They returned to Bonchurch in October, and the following January Octavius went to Charterhouse where his brother George was now a master. He spent two years there before his health broke down so badly that he was forced to leave. For the remainder of 1831 he lived at home, reading "but not very steadily, as I had a boat and used to go on the sea to fish and sail. I also was fond of shooting."

The following year he went to Oxford, residing in Pembroke College, but here again he was attacked by severe asthma, and some time during 1833 he was advised by his doctor to leave. He was so ill for some months at home that the doctor from Newport who came to see him occasionally hardly expected him to live through the winter.

He was advised the next autumn to leave England. He was invited by a friend of his father's to visit him at Pontadelgada in the Azores, and so Octavius sailed for the Island of St. Michaels and there spent seven months. He recovered rapidly in this much warmer climate and continued his reading, varying his studies by learning the Portuguese language. For recreation he rode a mule over the rough roads of the island, and found sport in quail shooting.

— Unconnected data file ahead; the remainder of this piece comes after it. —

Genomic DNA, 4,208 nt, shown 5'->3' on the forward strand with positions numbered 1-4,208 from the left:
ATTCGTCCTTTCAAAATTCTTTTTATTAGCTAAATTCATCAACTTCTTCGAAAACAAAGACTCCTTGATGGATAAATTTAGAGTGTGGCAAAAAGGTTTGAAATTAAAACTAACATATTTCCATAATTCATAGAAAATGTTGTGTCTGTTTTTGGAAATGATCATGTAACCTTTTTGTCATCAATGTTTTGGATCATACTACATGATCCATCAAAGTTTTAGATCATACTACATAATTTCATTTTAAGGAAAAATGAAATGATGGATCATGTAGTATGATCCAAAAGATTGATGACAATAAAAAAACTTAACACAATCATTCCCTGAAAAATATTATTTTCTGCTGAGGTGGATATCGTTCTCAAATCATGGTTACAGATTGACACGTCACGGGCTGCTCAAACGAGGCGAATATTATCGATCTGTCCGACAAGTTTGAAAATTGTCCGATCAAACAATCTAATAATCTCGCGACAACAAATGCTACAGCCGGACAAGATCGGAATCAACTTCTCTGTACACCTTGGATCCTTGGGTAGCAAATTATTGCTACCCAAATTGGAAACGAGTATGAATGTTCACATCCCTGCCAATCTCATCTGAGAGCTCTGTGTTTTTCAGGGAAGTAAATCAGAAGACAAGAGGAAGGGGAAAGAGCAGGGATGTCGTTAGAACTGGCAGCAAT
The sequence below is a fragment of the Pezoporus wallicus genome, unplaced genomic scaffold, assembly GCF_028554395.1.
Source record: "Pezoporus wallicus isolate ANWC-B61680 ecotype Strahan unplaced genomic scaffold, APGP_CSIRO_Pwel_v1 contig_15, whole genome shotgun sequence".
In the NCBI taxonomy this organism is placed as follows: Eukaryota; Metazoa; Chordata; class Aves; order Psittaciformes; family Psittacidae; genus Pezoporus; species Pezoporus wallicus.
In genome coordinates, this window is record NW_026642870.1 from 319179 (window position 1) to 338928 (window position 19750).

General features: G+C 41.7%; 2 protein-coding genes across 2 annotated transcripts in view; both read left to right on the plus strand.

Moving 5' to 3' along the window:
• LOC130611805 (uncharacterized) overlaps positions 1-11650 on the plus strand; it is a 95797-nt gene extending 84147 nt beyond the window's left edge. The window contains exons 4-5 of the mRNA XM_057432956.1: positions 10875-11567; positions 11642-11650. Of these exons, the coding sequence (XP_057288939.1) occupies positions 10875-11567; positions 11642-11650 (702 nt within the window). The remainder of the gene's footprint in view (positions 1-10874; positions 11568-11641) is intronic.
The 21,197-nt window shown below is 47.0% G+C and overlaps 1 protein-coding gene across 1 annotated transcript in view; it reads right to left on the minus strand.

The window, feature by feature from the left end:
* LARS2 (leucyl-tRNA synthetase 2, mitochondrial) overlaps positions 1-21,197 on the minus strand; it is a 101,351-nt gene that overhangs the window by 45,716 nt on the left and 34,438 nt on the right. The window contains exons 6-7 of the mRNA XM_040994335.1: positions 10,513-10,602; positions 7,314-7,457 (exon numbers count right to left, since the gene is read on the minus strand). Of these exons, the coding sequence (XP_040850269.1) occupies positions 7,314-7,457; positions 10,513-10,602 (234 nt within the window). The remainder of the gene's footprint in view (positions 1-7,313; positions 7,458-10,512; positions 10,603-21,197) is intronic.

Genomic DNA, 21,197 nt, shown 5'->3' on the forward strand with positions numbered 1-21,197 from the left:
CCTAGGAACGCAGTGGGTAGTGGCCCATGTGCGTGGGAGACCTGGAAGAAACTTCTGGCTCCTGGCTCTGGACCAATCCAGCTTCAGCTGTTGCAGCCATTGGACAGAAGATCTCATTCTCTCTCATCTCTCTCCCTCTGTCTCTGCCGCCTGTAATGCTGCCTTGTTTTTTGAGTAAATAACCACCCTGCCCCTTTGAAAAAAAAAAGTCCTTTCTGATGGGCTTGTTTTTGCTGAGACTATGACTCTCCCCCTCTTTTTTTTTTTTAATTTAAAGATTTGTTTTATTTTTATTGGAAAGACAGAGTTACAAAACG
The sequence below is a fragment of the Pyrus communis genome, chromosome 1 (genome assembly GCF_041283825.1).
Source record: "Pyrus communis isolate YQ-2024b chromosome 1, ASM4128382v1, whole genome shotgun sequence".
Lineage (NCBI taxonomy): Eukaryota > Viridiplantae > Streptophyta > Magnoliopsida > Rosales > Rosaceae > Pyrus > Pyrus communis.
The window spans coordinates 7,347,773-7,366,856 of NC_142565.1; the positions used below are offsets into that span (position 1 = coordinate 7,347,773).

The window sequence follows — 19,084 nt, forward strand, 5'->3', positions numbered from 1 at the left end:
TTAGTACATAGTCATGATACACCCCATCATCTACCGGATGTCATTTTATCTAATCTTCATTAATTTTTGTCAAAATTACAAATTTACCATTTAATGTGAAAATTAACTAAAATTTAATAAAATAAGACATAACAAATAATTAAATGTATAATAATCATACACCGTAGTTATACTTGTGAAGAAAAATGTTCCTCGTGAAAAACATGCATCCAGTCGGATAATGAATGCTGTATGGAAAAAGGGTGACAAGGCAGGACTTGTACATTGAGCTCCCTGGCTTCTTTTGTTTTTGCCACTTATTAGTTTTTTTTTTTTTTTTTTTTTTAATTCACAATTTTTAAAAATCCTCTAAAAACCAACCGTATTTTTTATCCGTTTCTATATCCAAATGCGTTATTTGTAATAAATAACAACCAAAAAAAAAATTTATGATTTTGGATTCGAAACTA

Returning to England he found that his father had sold the Bonchurch house and moved about a mile away to Ventnor. Here some of the older Hadfield girls had started a school, and for a while Octavius helped them with the teaching. He also entertained and instructed the local inhabitants by delivering suitable lectures in the school, until the Lord of the Manor, who owned the site, objected that the lectures pertained too much of sermons.

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Meanwhile his brother George now held the perpetual curacy of Whitchurch in Hampshire, and Octavius was invited to live with him and to study. He had decided by this time that if his health recovered sufficiently he wanted to be a clergyman, if not in England somewhere abroad. So together they read Aristotle, the Greek Testament and Theology.

In some notes that he wrote many years later he stated—"Early in 1836 I made up my mind that if my health improved I would go to work somewhere as a missionary among the heathen. I have been asked how this came about. I did not attend any missionary meetings or read any missionary literature, which was not so available to all at that time, but I studied the New Testament. I was deeply impressed with the fact that after the lapse of eighteen centuries our Lord's command at the close of His work, St. Matt. 28, 19-20, had been very imperfectly obeyed. This strong impression seemed like a duty to me. I further felt that to have a strong conviction of a duty and not to act upon it must be morally wrong. September 11, 1837, I wrote to the Church Missionary Society offering myself as a missionary and saying that I was prepared to go to any part of the world."